6a. Now let us examine the nature of the present proceedings in contempt. The distinction between civil contempt and criminal contempt is well known. The question for determination is whether the instant proceedings are in the nature of civil contempt or criminal contempt or quasi civil and quasi criminal which may ultimately merge into a criminal contempt. In this connection reference may be made to the leading case of O'Shea v. O'Shea and Parnell (1890) 15 PD 59. In that case the alleged contempt of Court consisted of the publication in a newspaper called The Freeman's Journal' of an article commenting upon the conduct of the petitioner thereto in a pending action against his wife for dissolution of marriage, which was calculated to prejudice the petitioner in the eves of the public and to discredit him in the assertion of right in the Court of trial The probate Court held that Tuohy was the manager of the office of the newspaper and was responsible for publication of the article. He was found guilty and a fine of 100 was inflicted on him and in default it was ordered that a writ of attachment should issue against him unless he paid the fine within a certain period. Tuohy went up before the Court of appeal. The objection taken on behalf of the respondent was that the infliction of fine and in default the issue of a writ of attachment was a criminal proceeding; and Section 47 of the Judicature Act of 1873 says that no appeal would lie to the Court of appeal against a criminal proceeding. So the appear was incompetent. On the other hand, the contention of the appellant was that attachment for contempt of Court was a civil proceeding and was not a criminal matter and as such an appeal lay to the Court of appeal. It was pointed out that the question was not determined by the fact that the proceeding in respect of which the order was made was a civil proceeding for a contempt of a Court in a civil proceeding may be of a criminal character. It was also point-out that there were two kinds of contempt of Court; when it is a mere disobedience of an order of the Court in a civil action it is not a criminal proceeding, and then there will be an appeal; for in that case attachment is issued only to enforce the order in the civil action. But in O'Shea's case, (1890) 15 PD 59, it was alleged that there had been an interference with the course of justice by a stranger to the suit which was a high public injury and, therefore, criminal. On behalf of the appellant it was said in reply that the contempt was not an insult to the Judge or to the dignity of the Court: it was a private injury to the petitioner whose rights in the cause were prejudiced by it and, therefore, it was of civil nature. The controversy rested on the interpretation of the material part of Section 47 of Judicature Act 1873 which ran as follows:--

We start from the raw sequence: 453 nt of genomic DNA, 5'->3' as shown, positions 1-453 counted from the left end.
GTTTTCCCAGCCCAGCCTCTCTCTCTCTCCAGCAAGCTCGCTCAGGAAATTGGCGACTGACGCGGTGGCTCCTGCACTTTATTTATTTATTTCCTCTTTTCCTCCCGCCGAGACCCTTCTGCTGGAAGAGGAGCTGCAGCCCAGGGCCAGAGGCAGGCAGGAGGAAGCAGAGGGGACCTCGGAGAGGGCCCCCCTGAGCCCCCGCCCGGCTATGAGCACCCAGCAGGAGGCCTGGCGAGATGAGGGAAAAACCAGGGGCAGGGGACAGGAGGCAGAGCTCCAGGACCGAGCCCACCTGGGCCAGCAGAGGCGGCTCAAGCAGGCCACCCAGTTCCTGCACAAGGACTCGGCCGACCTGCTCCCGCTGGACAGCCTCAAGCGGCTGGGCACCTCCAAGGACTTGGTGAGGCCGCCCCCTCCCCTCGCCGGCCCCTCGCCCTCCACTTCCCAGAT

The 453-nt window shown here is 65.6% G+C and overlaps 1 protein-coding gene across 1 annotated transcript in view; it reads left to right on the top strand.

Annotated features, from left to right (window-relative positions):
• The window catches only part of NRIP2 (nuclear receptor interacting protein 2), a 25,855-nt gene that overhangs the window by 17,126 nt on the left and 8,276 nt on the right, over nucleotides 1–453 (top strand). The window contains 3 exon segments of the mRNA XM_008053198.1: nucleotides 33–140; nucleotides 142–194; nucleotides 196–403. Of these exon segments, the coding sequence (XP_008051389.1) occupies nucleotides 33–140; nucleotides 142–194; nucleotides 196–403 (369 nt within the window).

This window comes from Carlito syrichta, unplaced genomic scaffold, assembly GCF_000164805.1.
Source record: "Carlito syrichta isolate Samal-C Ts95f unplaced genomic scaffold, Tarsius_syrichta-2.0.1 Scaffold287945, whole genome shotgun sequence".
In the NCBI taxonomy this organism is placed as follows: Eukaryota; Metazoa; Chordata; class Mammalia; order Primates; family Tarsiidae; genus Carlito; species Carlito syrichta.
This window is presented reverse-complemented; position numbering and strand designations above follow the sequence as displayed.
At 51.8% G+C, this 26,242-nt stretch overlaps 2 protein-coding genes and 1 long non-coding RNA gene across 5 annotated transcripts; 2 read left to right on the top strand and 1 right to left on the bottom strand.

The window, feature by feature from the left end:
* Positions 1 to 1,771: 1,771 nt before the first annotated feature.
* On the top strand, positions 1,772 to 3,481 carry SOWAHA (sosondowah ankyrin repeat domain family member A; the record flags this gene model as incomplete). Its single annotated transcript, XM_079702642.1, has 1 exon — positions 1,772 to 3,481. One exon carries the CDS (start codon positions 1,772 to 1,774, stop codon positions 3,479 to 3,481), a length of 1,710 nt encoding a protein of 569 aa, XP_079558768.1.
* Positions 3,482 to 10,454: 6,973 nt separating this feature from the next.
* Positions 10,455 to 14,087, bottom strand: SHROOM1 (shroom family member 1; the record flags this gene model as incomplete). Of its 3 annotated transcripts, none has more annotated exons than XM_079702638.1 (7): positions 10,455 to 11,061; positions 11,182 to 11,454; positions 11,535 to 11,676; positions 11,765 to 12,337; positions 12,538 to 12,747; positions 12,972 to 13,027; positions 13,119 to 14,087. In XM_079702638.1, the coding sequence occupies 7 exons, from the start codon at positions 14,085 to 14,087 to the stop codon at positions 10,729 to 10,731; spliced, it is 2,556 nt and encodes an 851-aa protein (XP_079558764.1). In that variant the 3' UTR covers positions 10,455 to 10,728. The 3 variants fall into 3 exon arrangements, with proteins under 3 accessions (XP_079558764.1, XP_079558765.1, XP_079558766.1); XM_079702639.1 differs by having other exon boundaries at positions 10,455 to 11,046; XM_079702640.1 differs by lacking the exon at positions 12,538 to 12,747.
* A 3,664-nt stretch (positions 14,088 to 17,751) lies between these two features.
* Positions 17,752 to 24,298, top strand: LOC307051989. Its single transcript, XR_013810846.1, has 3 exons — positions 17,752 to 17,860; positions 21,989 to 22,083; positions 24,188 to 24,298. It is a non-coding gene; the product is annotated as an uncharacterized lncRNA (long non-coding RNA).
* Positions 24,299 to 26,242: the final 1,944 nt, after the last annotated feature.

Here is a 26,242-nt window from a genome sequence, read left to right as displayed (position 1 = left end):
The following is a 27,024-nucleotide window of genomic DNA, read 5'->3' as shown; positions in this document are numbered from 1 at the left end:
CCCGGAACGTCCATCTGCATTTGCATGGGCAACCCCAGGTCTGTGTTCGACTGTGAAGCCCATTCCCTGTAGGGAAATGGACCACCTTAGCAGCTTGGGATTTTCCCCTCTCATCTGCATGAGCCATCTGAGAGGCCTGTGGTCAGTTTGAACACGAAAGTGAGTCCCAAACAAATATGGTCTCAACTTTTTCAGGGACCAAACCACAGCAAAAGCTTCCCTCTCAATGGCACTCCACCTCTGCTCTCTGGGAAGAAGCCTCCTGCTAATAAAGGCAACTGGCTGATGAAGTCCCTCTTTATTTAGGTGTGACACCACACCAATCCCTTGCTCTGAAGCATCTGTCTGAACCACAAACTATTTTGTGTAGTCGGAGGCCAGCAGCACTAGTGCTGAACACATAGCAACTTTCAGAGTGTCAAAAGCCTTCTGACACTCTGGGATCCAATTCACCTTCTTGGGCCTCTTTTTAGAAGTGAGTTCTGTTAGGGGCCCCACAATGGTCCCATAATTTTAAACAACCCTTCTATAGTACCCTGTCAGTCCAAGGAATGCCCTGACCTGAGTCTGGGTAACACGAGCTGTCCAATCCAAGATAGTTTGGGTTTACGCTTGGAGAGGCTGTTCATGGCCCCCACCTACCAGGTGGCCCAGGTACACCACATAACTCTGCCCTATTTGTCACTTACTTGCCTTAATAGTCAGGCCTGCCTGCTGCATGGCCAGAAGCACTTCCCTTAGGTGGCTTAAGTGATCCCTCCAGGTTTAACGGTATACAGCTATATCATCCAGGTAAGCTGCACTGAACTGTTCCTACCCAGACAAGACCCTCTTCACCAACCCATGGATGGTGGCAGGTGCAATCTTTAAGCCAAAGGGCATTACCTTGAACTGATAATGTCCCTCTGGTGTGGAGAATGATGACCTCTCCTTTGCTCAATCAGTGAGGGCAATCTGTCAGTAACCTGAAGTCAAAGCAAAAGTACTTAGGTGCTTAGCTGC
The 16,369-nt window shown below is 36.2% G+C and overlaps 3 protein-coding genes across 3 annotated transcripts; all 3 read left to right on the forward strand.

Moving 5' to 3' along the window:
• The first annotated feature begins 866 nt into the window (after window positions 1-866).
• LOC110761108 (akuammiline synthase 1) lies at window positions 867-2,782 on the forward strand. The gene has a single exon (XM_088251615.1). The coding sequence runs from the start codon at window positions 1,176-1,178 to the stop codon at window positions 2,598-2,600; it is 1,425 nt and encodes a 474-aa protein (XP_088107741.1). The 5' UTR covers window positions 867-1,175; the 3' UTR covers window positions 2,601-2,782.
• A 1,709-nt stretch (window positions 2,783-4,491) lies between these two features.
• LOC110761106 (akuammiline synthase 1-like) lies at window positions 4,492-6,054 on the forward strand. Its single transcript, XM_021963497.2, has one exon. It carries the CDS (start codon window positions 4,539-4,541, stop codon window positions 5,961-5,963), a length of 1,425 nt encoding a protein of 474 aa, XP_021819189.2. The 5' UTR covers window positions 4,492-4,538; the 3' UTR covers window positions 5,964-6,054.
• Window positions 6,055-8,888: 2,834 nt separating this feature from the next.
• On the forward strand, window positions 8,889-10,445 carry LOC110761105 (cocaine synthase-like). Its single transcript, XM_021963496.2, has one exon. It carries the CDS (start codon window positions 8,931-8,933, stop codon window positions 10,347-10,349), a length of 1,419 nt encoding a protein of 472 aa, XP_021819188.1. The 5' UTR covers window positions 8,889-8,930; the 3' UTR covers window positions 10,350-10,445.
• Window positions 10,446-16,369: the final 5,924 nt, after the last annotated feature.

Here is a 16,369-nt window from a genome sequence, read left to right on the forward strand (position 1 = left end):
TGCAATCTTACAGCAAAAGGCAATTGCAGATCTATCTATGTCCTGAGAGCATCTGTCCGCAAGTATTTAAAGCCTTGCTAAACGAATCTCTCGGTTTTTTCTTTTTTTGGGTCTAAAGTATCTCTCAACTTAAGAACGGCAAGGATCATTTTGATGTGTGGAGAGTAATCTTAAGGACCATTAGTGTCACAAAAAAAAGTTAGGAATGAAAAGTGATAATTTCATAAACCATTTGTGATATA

'And no appeal shall lie from any judgment of the said High Court in any criminal cause or matter .....'